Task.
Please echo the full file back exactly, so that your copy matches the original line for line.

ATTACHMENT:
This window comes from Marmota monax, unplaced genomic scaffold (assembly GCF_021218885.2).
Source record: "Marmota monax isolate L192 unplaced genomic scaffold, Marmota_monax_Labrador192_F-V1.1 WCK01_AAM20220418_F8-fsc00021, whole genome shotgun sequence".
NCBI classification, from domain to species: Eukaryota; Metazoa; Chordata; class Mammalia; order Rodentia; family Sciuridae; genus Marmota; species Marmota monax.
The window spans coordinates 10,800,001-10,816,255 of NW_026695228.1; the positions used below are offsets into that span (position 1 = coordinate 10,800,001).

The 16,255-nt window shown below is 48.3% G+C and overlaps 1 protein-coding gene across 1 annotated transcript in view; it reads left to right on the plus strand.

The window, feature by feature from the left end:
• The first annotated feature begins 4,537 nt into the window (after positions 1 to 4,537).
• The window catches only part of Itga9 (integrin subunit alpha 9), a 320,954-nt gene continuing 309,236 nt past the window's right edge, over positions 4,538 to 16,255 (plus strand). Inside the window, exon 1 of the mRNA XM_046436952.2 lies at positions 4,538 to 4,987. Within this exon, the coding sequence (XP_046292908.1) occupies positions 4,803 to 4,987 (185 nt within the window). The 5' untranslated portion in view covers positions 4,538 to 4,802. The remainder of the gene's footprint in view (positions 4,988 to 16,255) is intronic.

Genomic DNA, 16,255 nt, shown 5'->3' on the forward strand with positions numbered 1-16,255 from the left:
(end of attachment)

This window comes from Marmota monax, unplaced genomic scaffold (assembly GCF_021218885.2).
Source record: "Marmota monax isolate L192 unplaced genomic scaffold, Marmota_monax_Labrador192_F-V1.1 WCK01_AAM20220418_F8-fsc00021, whole genome shotgun sequence".
NCBI classification, from domain to species: Eukaryota; Metazoa; Chordata; class Mammalia; order Rodentia; family Sciuridae; genus Marmota; species Marmota monax.
The window spans coordinates 10,800,001-10,816,255 of NW_026695228.1; the positions used below are offsets into that span (position 1 = coordinate 10,800,001).

The 16,255-nt window shown below is 48.3% G+C and overlaps 1 protein-coding gene across 1 annotated transcript in view; it reads left to right on the plus strand.

The window, feature by feature from the left end:
• The first annotated feature begins 4,537 nt into the window (after positions 1 to 4,537).
• The window catches only part of Itga9 (integrin subunit alpha 9), a 320,954-nt gene continuing 309,236 nt past the window's right edge, over positions 4,538 to 16,255 (plus strand). Inside the window, exon 1 of the mRNA XM_046436952.2 lies at positions 4,538 to 4,987. Within this exon, the coding sequence (XP_046292908.1) occupies positions 4,803 to 4,987 (185 nt within the window). The 5' untranslated portion in view covers positions 4,538 to 4,802. The remainder of the gene's footprint in view (positions 4,988 to 16,255) is intronic.

Genomic DNA, 16,255 nt, shown 5'->3' on the forward strand with positions numbered 1-16,255 from the left: